Male Victims Of Domestic Violence (4 CE)
Course Level: Beginner, Intermediate
This Course Is For: Social Workers, Counselors, and Marriage & Family Therapists
Course Developed By: Jennifer Kolb, LCSW
Bio: Jennifer Kolb, LCSW; Social Work Consultant, reviewed and determined the course meets requirements for continuing education in the field of social work. This course is appropriate for masters and clinical level social workers. Jennifer graduated with a Master’s degree in Social Work with a specialization in Marriage and Family Therapy from the University of Louisville, Kentucky. She specializes in school-based psychotherapy with children and adolescents, as well as licensing exam coaching and preparation.
Content By: Patricia Patton, Ph.D, Nancy Klein, MA, LMFT, Gerry Grossman, M.A., LMFT
Course Description: Although most people understand domestic violence to be an act of aggression by a man against a woman, recent research has shown that males are victims of partner abuse also. Males may be subject to physical, emotional and sexual abuse, in hetero- and homosexual partnerships, and often face significant social pressures away from reporting their victimization. In this presentation, attention will be given to the unique psychological and sociological reasons that men may find themselves in abusive relationships, as well as some explanations for why they stay and why they find reporting difficult. In addition, the special treatment factors associated with detection and assessment of victimization in men is presented, as well as factors to consider when using individual or conjoint therapy. Finally, the issues for gay men in violent partnerships and the characteristics that lead women to become violent aggressors are presented.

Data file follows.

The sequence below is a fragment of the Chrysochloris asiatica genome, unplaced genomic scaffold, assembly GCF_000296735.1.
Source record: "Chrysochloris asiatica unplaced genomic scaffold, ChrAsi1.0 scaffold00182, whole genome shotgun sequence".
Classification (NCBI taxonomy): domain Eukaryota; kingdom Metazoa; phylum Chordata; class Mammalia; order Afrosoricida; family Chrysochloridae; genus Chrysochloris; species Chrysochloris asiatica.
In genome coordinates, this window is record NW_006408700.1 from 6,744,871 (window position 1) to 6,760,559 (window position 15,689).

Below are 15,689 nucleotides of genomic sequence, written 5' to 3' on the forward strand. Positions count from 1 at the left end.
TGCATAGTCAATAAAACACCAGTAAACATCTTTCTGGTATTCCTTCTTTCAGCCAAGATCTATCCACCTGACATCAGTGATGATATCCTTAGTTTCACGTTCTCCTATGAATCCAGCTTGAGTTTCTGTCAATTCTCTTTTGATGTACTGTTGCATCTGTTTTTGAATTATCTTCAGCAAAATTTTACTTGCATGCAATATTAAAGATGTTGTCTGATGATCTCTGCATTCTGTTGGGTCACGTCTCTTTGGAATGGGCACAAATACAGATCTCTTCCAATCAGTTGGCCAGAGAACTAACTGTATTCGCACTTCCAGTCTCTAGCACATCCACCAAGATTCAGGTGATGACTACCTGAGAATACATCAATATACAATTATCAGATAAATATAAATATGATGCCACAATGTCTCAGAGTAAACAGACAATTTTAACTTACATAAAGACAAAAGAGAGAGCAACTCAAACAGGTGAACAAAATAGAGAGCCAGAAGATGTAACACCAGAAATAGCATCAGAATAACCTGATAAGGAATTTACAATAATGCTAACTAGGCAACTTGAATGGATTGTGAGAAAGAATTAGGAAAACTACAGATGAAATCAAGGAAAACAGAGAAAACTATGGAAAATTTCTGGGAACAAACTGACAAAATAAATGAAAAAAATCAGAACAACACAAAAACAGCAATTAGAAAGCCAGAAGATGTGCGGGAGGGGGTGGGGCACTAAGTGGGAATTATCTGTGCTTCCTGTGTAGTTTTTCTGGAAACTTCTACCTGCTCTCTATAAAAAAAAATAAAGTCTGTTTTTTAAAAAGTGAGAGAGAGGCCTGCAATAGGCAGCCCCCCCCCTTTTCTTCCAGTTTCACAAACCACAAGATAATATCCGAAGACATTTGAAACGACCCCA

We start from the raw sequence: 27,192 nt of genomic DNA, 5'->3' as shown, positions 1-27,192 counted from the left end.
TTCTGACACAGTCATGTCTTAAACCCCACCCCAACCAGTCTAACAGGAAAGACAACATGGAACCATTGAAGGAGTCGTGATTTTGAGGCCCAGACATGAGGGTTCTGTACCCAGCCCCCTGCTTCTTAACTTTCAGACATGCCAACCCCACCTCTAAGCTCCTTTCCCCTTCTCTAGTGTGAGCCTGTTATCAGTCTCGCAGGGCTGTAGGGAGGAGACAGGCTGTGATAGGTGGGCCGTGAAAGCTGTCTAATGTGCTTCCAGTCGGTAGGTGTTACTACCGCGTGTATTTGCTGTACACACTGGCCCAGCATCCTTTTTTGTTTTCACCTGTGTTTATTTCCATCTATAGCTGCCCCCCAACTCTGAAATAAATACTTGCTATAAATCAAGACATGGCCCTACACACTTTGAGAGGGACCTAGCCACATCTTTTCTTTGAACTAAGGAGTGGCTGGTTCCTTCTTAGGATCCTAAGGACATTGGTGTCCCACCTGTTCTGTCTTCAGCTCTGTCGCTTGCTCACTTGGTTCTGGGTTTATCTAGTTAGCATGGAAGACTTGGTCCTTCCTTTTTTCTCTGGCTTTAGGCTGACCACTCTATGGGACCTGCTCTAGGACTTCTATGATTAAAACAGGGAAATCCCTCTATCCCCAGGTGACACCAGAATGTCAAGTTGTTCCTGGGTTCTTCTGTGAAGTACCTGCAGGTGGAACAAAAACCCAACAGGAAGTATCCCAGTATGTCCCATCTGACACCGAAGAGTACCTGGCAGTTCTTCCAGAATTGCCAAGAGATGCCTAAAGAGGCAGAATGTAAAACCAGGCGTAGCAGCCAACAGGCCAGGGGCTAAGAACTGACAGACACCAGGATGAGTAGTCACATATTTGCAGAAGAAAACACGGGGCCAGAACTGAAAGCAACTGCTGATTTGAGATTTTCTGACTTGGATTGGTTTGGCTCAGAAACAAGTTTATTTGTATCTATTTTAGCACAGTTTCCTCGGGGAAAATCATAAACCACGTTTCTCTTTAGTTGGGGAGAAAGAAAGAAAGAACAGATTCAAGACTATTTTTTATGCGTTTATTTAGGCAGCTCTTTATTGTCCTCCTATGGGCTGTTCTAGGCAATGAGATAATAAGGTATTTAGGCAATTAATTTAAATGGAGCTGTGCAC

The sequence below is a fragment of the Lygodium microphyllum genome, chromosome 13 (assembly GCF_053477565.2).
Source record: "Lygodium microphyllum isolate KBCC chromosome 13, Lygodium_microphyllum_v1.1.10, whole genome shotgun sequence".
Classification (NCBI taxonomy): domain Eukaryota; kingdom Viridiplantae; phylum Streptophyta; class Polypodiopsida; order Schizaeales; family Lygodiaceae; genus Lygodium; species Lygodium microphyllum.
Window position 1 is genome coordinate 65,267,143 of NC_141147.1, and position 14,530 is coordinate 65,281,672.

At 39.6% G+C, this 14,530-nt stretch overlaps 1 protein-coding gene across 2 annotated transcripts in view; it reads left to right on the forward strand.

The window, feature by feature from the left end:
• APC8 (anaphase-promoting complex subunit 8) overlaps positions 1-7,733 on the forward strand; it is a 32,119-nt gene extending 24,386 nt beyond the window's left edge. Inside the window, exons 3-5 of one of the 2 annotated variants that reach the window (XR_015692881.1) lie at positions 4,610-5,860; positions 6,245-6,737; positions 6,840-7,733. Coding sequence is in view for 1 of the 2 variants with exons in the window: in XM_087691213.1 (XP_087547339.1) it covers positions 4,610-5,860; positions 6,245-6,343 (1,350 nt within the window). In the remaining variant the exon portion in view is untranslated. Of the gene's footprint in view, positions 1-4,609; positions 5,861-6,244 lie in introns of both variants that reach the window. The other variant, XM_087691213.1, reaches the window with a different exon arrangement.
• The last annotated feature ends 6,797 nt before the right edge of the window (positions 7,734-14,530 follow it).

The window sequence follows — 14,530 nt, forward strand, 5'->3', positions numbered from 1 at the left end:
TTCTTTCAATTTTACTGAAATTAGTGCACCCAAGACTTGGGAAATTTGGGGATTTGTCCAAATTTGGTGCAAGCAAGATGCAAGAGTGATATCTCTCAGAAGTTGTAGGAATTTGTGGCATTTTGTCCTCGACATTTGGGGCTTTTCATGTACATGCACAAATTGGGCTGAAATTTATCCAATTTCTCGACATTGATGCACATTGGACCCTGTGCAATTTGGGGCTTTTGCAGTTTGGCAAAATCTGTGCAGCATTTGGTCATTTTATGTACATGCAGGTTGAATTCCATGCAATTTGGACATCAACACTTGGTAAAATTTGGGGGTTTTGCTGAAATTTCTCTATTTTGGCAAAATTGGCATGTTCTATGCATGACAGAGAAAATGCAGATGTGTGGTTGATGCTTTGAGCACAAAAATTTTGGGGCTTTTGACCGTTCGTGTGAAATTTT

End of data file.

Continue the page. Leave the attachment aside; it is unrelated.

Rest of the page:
- Define all types of intimate partner violence, including the mutual forms of abuse.
- Make accurate assessments in the context of masculine gender roles and inhibitions to reporting and seeking treatment.
- Develop treatment plans for gender-neutral treatment.
- Integrate the pros and cons of individual vs. conjoint therapy with treatment of intimate partner violence.
|Board Approvals||American Psychological Association (APA), NBCC, Florida Board - Social Work, MFT, Counseling, and Psychology, NYSED - Social Work, MFT and Counseling Only, American Academy of Health Care Providers in the Addictive Disorders|
|CE Format||Online, Text-Based|